Like any outing into the outdoors in Italy, it’s about more than the targeted activity … a lot more. That’s because there are Italians there, and they do things in a way that can only be described as, well, Italian. First off, it’s a rare thing to find a single family heading off to the slopes – normally at least 3 combine to bring a veritable team of fun-seekers to the arena. And “fun” is most definitely the word, mixed with a good dose of the obligatory level of extreme parental overprotection, rendering a constant stream of laughter, yelling, song, and squeals.

At the cafe near the car park, there's a constant crowd sitting on deck chairs enjoying the scene, as if they’re reclined on their beach chairs at their favourite lido on the coast – it barely raises a brain-sweat to imagine them in precisely the same pose with precisely the same sunglasses lying on a striped chair beneath a matching striped parasol smoking precisely the same brand of cigarette.

Below them, concerned mothers clamber down the slopes in their high-heeled boots after kids bobbling gently down the hill at a speed all too dramatic for them – “Frena! Frena!” (Brake! Brake!) is the most constant refrain of the day. I actually believe that their child’s speed doesn’t really make a difference at all, they simply have a biological need to call out to their offspring with some sort of concern for their safety – they’d be doing the same even if their child was playing tiddly-winks (“Watch your thumb!”).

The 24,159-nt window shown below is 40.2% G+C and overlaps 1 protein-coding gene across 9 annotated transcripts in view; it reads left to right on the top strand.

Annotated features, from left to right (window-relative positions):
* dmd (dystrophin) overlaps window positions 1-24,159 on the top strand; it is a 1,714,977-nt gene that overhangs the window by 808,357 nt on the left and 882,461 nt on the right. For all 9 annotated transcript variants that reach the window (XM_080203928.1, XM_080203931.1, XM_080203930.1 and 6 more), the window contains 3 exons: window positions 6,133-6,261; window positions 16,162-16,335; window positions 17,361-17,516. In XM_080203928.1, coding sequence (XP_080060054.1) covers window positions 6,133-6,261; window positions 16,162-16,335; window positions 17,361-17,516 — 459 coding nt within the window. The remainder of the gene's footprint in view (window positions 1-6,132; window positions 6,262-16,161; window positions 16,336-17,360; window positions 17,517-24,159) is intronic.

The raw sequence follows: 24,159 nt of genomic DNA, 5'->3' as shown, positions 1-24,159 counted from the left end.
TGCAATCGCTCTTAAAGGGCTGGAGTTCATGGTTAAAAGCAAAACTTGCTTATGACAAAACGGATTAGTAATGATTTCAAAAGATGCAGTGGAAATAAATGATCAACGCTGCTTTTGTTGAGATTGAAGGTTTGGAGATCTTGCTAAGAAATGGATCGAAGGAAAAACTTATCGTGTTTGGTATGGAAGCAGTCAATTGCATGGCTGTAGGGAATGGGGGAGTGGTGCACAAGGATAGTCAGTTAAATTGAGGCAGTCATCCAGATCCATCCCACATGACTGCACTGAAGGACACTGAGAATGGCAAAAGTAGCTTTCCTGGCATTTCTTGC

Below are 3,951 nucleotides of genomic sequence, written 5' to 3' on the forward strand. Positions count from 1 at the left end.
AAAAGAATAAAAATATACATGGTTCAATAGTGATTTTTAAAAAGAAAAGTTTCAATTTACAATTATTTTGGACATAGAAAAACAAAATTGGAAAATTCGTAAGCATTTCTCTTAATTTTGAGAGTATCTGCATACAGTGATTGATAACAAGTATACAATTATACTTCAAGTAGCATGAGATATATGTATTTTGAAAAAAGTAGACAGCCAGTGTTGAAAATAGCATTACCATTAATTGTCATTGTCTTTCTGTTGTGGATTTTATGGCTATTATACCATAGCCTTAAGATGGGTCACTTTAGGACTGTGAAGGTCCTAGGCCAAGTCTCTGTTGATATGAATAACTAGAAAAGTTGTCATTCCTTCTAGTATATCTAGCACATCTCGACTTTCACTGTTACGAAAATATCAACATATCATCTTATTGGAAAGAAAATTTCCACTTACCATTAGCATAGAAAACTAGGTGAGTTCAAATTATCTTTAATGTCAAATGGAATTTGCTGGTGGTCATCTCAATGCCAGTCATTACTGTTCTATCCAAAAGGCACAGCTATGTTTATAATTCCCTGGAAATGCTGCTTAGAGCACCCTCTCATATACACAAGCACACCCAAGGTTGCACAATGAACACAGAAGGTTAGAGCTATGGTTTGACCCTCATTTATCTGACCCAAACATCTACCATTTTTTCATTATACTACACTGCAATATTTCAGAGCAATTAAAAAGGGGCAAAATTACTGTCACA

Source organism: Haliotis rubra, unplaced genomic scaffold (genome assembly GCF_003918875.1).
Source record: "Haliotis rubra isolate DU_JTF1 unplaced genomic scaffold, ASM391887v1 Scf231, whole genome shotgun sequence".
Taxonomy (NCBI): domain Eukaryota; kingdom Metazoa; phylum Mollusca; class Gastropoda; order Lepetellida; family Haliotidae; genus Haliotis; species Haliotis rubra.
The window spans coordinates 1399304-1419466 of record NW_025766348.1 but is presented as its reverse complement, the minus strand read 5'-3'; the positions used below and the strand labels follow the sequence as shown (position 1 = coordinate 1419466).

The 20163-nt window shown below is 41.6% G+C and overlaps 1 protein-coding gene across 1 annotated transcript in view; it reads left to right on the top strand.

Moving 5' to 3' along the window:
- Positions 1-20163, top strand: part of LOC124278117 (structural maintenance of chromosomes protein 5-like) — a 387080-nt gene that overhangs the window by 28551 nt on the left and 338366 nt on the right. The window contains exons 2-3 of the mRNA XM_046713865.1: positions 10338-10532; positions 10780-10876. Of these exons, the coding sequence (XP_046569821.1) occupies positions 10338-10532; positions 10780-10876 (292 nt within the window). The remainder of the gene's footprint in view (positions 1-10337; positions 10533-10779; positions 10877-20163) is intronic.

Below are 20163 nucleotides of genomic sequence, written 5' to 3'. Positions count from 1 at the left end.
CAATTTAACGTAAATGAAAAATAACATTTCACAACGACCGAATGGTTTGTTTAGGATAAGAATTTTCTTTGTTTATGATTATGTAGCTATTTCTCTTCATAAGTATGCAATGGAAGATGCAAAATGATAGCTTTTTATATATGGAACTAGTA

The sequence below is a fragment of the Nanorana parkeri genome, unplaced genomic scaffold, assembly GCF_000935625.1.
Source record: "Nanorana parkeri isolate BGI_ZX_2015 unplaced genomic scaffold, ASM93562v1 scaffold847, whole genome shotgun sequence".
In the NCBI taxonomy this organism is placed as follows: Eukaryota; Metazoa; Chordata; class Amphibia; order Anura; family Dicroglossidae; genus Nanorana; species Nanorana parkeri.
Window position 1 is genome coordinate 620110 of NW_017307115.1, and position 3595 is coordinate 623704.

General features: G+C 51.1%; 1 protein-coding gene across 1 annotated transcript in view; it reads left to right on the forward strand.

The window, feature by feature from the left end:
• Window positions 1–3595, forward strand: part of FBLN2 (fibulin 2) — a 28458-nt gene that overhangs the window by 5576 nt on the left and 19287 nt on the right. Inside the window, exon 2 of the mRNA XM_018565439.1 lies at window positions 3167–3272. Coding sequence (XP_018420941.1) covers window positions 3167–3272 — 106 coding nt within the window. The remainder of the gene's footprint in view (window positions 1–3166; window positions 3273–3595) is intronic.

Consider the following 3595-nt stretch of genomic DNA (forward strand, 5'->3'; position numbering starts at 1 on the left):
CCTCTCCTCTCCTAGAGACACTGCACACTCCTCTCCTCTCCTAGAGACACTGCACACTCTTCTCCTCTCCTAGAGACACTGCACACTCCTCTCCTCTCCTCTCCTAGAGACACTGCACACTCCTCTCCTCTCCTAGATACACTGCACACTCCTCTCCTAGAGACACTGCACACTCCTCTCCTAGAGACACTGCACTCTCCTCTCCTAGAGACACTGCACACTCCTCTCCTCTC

One particular scene had me chuckling for a while, and brings a smile to my face even now. “Paolo! Vieni qui! (Come here!) Frena!” yelled mom in her city outfit as she stumbled down the slope, bent forward in her vocal exertion and endeavour not to slip and fall. 5-year-old Paolo continues down the hill, picking up speed as he passes a group of 4 teenagers arm-in-arm, singing loudly as they climb back up for their next ride down on a tarpaulin they’ve brought for the team ride. Flashing past them a few seconds later goes Paolo’s dad, loping past in his city kit in long, ungainly strides, propelled by the same built-in call of nature: “Paolo! Frena! Vieni qui!”

Paolo, who knows full well how to brake the sled, stops and allows dad to catch up. There’s a bent-over, breathless remonstration (I’m sure Paolo had a smile on his face) before the long walk back up the hill, dad pulling the sled. Halfway up they’re joined by mom, who spends the remainder of the climb bent over Paolo sharing her expert and intimate knowledge of the dangers of … what is it today? … sledding, not to mention the perilous consequences of not listening to his parents. I can’t be sure, but I might have heard Paolo humming cheerfully to himself all the way up.